CU Denver College of Architecture and Planning
Meet Chris Achenbach, the next superstar in our Alumni Advice series. Based in Denver, Chris is an architect and developer who is passionate about creating sustainable, thriving communities.
Chris is the founder of Urban Roots Development, a company focused on crafting sustainable, mixed-use, outside-the-box development projects. Before Urban Roots, Chris co-founded Zocalo Community Development, where he served as principal for 12 years, overseeing the design, development, and construction of signature mixed-use and residential projects throughout the city.
Chris is a licensed architect and Class A general contractor. His companies and projects have received numerous accolades, including the Grand Tribute Award from the Apartment Association of Metro Denver and the Denver Business Journal’s Residential Developer of the Year award.
Chris is very active with the Colorado Urban Land Institute (ULI) and has held several leadership roles with the organization, including serving as Chair and Vice Chair. He also cofounded the ULI Sustainable Communities Committee. In addition, Chris has contributed his time and expertise to Habitat for Humanity and the Denver Mayor’s Development Advisory Committee.
Chris grew up in the Green Mountains of Vermont, where he received a Psychology degree from the University of Vermont. In 1998, he earned his Master of Architecture degree from CAP.
Life within the four walls of architecture school may seem to offer all that a student needs to learn the profession. However, practicing architecture is social, engaged, and at times political, and it’s hard to develop all the necessary skills inside the studio. Take every opportunity to get out into the community and meet people related to the profession. Join the AIA and the Urban Land Institute. Participate in design-build opportunities. Attend a rezoning hearing at City Council. Buy the first piece of junk house you can afford and tear it up. Develop an area of interest and become an expert (sustainability, modular construction, mass timber). Leverage the platform that your school provides to launch a career.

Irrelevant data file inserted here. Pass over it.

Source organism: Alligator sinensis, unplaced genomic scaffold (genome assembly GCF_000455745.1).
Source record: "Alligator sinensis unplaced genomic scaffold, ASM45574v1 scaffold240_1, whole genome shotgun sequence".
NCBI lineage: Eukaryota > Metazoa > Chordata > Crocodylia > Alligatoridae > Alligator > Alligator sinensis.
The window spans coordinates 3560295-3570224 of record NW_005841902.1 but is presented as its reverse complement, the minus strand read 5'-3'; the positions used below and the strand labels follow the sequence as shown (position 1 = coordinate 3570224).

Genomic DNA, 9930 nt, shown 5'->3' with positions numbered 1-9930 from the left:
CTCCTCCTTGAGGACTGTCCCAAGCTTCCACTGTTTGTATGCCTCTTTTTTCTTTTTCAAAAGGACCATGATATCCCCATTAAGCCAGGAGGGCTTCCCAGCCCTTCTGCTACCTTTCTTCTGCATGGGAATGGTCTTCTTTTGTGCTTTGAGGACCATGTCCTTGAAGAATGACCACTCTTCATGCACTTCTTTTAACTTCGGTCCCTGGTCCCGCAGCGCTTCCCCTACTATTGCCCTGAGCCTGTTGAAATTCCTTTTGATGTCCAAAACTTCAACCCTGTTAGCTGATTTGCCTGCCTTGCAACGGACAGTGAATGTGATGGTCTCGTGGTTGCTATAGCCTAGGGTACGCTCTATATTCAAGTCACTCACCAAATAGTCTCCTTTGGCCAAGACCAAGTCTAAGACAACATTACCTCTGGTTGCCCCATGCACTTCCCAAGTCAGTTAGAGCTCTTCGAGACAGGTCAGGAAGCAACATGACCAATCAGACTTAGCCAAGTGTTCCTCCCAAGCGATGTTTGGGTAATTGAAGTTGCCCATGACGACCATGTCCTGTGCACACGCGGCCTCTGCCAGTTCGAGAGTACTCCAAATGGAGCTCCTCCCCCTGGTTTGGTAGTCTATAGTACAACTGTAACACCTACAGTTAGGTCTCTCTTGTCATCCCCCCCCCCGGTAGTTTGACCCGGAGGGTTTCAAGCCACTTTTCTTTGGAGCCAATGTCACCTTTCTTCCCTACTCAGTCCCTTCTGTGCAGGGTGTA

During his studies, Chris won first place in a research competition for his project titled “An Affordable Alternative Materials House,” which featured a residence made of strawbales. Strawbale construction—which consists of tightly packed bales of straw covered in stucco or plaster—is a centuries-old building technology that offers a durable, renewable, and highly insulated wall system with unique design qualities. Chris’s first job out of school was, in fact, working for a Colorado company that specialized exclusively in strawbale design and construction. How cool is that?
We asked Chris to share some insights about his education and career. Here’s what he had to say:
1) What advice would you like to offer CAP students?
Learn to work fast. I spent many late nights in studio, fretting over tiny design decisions. Snapping a piece of bass wood off a model, and then gluing it back on. This is not the way the profession works. Like writing, design is an iterative process and is never perfect. It depends on a quick flow of inspirational ideas—not painful, tedious late nights. On your next design project, give yourself a time budget. Work fast, then go home and get some sleep. Mix it up, find generators of new ideas. Dig back in on the design when an actual real spark of inspiration strikes. In the end, distill your best ideas, then clean it all up for a good presentation.
2) How did CAP help you get where you are today?
An architectural education must deliver the basic tools of the of the profession (history, design theory, computer skills)—but the real value is learning a non-linear way of thinking and the ability to stitch together great design with pragmatic realities. Like art, architecture can be abstract, visionary, and inspirational, and yet for architecture more so than art, gravity still applies (as does budget, building code, and programmatic requirements). An architect must travel between these worlds and weave them together into a successful design. Pragmatic realities are not obstacles; they are design opportunities. Be clever in how you handle them.
My career path led toward real estate development and urban mixed-use housing. On the surface, development seems to be a numbers-driven game, and indeed it is, but the success of a project is not just dialing in a tight proforma, but also crafting an inspirational vision that is shared by other people. As with architecture, that’s the special sauce, and it’s very rare. Wherever your career leads, knowing how to translate abstract thinking into physical reality is one of the greatest gifts your architectural education can offer